Many of you know that I've always had a special interest in paternity or parentage issues. Research shows that children need a good relationship with both parents in order to grow up as healthy, productive adults. Unfortunately, that doesn't always happen. Yes, high-conflict issues sometimes occur in divorces. But I most frequently see disruption of normal parent-child relationships within the context of paternity / parentage cases.
There are some ways in which the statutes governing parentage and custody issues act to disadvantage unmarried fathers who want to protect and foster their parent-child relationships.
The 100-Mile Rule
Section 11 of the Child Custody Act, MCL 722.31, called "The 100-Mile Rule, deals with the legal residence of a child. Subsection (1) states that a child has a legal residence with each parent and it says that a parent cannot move a child’s legal residence more than 100 miles from the child’s legal residence at the time a custody action is filed.
There are several instances in which the 100-mile rule does not apply:
Subsection (2) states: This section does not apply if the order governing the child's custody grants sole legal custody to 1 of the child's parents.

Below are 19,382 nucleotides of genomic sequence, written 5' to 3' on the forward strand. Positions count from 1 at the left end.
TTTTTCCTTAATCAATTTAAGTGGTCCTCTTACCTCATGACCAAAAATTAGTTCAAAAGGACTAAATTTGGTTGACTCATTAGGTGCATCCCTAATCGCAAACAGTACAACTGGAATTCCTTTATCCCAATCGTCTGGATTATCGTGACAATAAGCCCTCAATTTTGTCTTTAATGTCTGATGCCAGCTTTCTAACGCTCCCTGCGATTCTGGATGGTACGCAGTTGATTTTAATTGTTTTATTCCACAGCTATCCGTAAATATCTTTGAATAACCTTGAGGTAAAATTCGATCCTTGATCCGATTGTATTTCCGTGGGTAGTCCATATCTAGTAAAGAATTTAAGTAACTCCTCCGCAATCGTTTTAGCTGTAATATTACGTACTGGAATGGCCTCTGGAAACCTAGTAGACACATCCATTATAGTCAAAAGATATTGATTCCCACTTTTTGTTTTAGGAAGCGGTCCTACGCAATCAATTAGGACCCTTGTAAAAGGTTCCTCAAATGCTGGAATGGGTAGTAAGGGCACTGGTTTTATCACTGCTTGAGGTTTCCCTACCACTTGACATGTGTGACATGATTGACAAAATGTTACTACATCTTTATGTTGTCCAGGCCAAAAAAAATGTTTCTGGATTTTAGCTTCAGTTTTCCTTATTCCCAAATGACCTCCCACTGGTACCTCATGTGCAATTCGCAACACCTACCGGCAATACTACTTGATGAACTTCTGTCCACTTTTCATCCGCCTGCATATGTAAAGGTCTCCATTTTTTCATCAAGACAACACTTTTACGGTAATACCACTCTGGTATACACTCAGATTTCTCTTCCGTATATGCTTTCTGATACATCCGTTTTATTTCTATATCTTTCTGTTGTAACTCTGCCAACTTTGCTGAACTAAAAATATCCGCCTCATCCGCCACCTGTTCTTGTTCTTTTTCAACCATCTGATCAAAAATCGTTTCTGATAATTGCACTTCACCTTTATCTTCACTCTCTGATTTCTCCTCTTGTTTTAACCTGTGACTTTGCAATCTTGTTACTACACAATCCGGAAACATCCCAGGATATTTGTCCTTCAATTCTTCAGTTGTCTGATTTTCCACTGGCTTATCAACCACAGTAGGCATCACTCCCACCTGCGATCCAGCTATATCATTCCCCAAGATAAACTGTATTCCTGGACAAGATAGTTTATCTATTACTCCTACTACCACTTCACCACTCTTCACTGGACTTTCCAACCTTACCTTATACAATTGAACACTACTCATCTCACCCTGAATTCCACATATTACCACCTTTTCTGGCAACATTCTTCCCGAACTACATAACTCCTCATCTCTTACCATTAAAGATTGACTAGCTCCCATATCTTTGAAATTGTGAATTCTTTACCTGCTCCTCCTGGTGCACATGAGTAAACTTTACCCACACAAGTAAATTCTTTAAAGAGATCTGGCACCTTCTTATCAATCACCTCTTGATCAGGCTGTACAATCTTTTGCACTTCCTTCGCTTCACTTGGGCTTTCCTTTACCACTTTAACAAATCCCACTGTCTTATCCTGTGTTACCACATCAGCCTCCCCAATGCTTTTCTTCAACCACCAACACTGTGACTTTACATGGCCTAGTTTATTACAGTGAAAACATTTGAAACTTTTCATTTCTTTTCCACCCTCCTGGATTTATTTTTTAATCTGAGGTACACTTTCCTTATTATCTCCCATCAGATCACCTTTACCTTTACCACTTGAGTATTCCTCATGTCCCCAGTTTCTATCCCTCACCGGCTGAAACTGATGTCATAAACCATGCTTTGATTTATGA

Subsection (3) states: This section does not apply if, at the time of the commencement of the action in which the custody order is issued, the child's 2 residences were more than 100 miles apart.
How Unmarried Dads are at a Disadvantage: The Acknowledgment of Parentage Act
What about cases where the parents are not married? If a father has not signed an acknowledgment of parentage, he has no legal right to custody until he’s been adjudicated as the father. Therefore, if Mom wants to do so, she can move anywhere – across the country even – disrupting the father-child relationship. To learn more about how a biological father can protect himself from this type of interference with the father-child relationship, see Jeanne Hannah's website.
Do you need help with a paternity or child support case? Find a Michigan Family Lawyer near you.